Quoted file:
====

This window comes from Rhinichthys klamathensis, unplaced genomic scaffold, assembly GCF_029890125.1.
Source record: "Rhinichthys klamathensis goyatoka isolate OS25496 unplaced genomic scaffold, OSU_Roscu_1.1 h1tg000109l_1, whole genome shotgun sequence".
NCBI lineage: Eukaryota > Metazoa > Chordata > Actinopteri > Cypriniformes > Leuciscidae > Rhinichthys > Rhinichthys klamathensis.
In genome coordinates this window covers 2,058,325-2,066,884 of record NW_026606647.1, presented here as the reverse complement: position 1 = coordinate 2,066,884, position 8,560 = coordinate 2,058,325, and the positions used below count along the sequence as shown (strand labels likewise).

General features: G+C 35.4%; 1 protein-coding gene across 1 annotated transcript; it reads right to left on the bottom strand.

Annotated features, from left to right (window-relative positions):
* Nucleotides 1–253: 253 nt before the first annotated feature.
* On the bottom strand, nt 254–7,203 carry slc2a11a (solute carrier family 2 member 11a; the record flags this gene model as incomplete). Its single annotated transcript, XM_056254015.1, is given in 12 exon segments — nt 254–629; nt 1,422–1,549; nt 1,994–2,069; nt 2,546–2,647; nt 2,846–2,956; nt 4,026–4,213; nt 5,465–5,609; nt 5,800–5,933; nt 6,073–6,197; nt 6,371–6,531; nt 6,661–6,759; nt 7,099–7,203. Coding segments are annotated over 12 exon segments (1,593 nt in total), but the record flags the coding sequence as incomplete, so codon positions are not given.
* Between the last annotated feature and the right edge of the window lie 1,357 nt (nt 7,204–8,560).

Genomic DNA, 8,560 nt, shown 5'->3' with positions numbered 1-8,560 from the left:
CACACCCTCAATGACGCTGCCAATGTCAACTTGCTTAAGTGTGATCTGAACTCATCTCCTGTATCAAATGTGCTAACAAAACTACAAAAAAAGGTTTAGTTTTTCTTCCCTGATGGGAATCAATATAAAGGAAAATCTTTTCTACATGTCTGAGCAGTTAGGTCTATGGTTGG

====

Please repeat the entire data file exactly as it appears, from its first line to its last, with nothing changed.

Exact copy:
This window comes from Rhinichthys klamathensis, unplaced genomic scaffold, assembly GCF_029890125.1.
Source record: "Rhinichthys klamathensis goyatoka isolate OS25496 unplaced genomic scaffold, OSU_Roscu_1.1 h1tg000109l_1, whole genome shotgun sequence".
NCBI lineage: Eukaryota > Metazoa > Chordata > Actinopteri > Cypriniformes > Leuciscidae > Rhinichthys > Rhinichthys klamathensis.
In genome coordinates this window covers 2,058,325-2,066,884 of record NW_026606647.1, presented here as the reverse complement: position 1 = coordinate 2,066,884, position 8,560 = coordinate 2,058,325, and the positions used below count along the sequence as shown (strand labels likewise).

General features: G+C 35.4%; 1 protein-coding gene across 1 annotated transcript; it reads right to left on the bottom strand.

Annotated features, from left to right (window-relative positions):
* Nucleotides 1–253: 253 nt before the first annotated feature.
* On the bottom strand, nt 254–7,203 carry slc2a11a (solute carrier family 2 member 11a; the record flags this gene model as incomplete). Its single annotated transcript, XM_056254015.1, is given in 12 exon segments — nt 254–629; nt 1,422–1,549; nt 1,994–2,069; nt 2,546–2,647; nt 2,846–2,956; nt 4,026–4,213; nt 5,465–5,609; nt 5,800–5,933; nt 6,073–6,197; nt 6,371–6,531; nt 6,661–6,759; nt 7,099–7,203. Coding segments are annotated over 12 exon segments (1,593 nt in total), but the record flags the coding sequence as incomplete, so codon positions are not given.
* Between the last annotated feature and the right edge of the window lie 1,357 nt (nt 7,204–8,560).

Genomic DNA, 8,560 nt, shown 5'->3' with positions numbered 1-8,560 from the left:
CACACCCTCAATGACGCTGCCAATGTCAACTTGCTTAAGTGTGATCTGAACTCATCTCCTGTATCAAATGTGCTAACAAAACTACAAAAAAAGGTTTAGTTTTTCTTCCCTGATGGGAATCAATATAAAGGAAAATCTTTTCTACATGTCTGAGCAGTTAGGTCTATGGTTGG